Originally a Native American village called “Stook-zone,” or “water at the foot of the mountain,” the city now lovingly called the Old Pueblo has taken strides to preserve its heritage while continually focusing on developing its image as an emerging metropolitan region. As the Tucson Valley has hosted a variety of cultures and groups over the passage of time, the region’s cultural heritage centers around a melting pot of Native American, Spanish, Mexican and Anglo roots. This culture can be seen in the Hispanic barrios, historic and contemporary American architecture and the prehistoric Native American remnants scattered throughout the area.

The scenery is one of the reasons why so many tourists visit the Old Pueblo each year. With five mountain ranges surrounding the city and outlying areas, Tucson lives within its own valley in the greater Sonoran Desert landscape, but also boasts mountaintop altitudes higher than 9,000 feet. Tucson is also home to Ski Valley on Mount Lemmon, the southernmost ski site in the continental United States.

Known for nearly year-round good weather, Tucson is the perfect place for any fitness or outdoor enthusiasts; the city contains a multitude of biking trails, walking paths, golf courses and recreation sites. There are more than 800 miles of bike paths in the city, and Tucson is home to internationally known bicycling events like El Tour de Tucson. The city has also been ranked by Bicycling magazine as one of the top cycling cities in the U.S. for several years. When not pedaling down a path or roadway, visitors and residents alike also take great advantage of the multitude of golf courses and walking paths, the former of which draws regional, national and international tournaments every year.

The seat of Pima County, Tucson is the second largest city in the State of Arizona, and is home to several major employers, including the University of Arizona, Raytheon Missile Systems, Davis-Monthan Air Force Base and Banner-University Medical Center. Surrounding the city are the incorporated suburbs of Marana, Oro Valley and Sahuarita.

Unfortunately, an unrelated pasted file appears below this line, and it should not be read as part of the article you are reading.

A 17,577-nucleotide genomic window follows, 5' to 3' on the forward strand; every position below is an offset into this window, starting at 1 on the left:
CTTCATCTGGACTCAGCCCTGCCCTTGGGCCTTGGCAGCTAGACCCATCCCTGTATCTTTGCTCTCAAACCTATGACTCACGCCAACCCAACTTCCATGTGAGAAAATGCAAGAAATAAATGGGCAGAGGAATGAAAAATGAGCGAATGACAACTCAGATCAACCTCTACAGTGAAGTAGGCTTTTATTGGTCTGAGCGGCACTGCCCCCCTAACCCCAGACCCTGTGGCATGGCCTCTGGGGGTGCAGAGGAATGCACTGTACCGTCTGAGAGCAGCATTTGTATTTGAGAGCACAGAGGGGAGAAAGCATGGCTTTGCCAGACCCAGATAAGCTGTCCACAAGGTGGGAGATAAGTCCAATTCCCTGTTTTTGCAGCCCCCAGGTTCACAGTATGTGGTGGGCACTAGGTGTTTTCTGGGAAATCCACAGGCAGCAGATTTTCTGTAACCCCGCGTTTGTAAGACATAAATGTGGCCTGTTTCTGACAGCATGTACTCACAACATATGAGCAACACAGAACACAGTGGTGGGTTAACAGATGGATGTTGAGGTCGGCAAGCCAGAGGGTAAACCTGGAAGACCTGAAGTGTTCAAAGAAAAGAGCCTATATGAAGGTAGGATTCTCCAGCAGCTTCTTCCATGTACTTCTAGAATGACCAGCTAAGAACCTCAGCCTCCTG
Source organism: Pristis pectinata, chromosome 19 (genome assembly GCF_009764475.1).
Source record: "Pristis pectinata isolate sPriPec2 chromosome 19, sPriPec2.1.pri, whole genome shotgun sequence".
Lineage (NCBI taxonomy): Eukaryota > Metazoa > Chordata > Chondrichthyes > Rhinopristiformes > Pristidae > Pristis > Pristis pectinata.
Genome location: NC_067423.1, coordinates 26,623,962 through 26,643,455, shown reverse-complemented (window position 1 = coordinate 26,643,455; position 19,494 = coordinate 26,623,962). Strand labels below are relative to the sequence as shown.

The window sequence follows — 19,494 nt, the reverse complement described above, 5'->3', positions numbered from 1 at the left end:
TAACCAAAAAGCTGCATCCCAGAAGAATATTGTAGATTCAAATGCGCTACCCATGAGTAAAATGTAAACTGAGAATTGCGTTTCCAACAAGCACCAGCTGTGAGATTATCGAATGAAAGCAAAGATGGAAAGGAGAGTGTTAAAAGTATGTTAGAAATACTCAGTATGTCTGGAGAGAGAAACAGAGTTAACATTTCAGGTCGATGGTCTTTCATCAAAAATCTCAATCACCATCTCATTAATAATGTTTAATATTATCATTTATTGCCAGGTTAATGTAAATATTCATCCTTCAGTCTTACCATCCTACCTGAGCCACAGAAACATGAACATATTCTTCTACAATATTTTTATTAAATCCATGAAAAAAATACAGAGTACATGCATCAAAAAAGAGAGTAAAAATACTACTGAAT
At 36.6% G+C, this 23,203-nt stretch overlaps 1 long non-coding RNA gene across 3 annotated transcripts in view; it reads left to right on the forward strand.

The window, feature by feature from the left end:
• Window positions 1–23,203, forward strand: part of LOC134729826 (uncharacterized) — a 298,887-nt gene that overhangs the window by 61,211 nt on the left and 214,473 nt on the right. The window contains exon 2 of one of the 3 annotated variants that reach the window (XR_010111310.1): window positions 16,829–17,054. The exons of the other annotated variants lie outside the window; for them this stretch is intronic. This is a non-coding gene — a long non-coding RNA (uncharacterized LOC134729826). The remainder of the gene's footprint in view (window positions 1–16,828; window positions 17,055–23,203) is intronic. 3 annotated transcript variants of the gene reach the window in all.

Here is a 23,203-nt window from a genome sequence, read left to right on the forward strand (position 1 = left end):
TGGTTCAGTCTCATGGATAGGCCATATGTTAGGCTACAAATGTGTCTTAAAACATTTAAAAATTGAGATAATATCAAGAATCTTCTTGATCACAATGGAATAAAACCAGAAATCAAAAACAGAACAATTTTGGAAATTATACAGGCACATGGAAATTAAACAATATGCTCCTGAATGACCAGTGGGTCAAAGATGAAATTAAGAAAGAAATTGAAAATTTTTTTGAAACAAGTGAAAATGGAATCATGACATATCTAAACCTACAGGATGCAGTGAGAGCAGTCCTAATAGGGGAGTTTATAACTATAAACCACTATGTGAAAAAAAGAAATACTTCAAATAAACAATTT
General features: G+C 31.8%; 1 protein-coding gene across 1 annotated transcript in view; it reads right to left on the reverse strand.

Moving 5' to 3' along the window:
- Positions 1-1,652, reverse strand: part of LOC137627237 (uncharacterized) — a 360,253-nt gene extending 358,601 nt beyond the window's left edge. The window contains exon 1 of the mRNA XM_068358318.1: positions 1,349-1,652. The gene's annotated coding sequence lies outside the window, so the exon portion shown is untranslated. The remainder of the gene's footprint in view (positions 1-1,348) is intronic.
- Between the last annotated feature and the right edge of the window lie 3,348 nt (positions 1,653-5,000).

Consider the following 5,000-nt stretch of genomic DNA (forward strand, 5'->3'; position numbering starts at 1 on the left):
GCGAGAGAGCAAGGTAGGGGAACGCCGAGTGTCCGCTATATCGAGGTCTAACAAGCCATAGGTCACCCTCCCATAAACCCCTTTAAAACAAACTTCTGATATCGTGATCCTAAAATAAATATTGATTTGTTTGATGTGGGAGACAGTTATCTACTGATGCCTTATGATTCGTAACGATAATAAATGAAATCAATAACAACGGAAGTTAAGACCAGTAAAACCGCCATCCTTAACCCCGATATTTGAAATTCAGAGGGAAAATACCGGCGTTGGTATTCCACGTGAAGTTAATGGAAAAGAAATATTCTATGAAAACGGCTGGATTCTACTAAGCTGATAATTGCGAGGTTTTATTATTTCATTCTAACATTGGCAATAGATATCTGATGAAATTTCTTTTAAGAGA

While population estimates put the city at around 530,000 residents — making it roughly the 30th largest city in the nation — the Greater Tucson Metro Area is home to more than 1 million.

Interested in learning more about what the Old Pueblo has to offer? A great place to start is Tucson’s only nonprofit, independent movie theater, The Loft Cinema. Located in the heart of Tucson, The Loft celebrates the arts and diversity of film by showing some of the most interesting movies from throughout the world. Looking for a documentary on rock climbing? How about a series of the campiest horror movies from the ’80s? Interested in the newest indie films? The Loft has you covered, and then some.

In addition to screenings, The Loft also hosts filmmaker Q&A events and other community activities. If you’re a winter visitor, or just feel like helping out a great nonprofit, consider a membership. There are some great bonuses, too. Like free popcorn and exclusive screenings!

If the big screen is a little intimidating, or you just like your adventures on the page, take a trek down Speedway Boulevard to the nearest Bookmans Entertainment Exchange, an Arizona staple. The shelves at this local establishment are stocked by the community, for the community, with some of the most interesting books, albums, video games, instruments and just about everything else you could think of lining its walls. In addition to a plethora of second-hand goodies, Bookmans is also home to a variety of community events like story time and crafting, roleplaying game night and guitar workshops, to name a few.

With several locations in Tucson, there’s always an opportunity to find the perfect book, album or movie.

If you spotted a few pieces of art while perusing the halls at Bookmans, you may just want to get your fill of art over at the Southern Arizona Watercolor Guild Gallery. The gallery is home to a community of artists dedicated to enjoying the beauty of watercolor, exhibiting and selling their work and generally sharing a love of art with the community.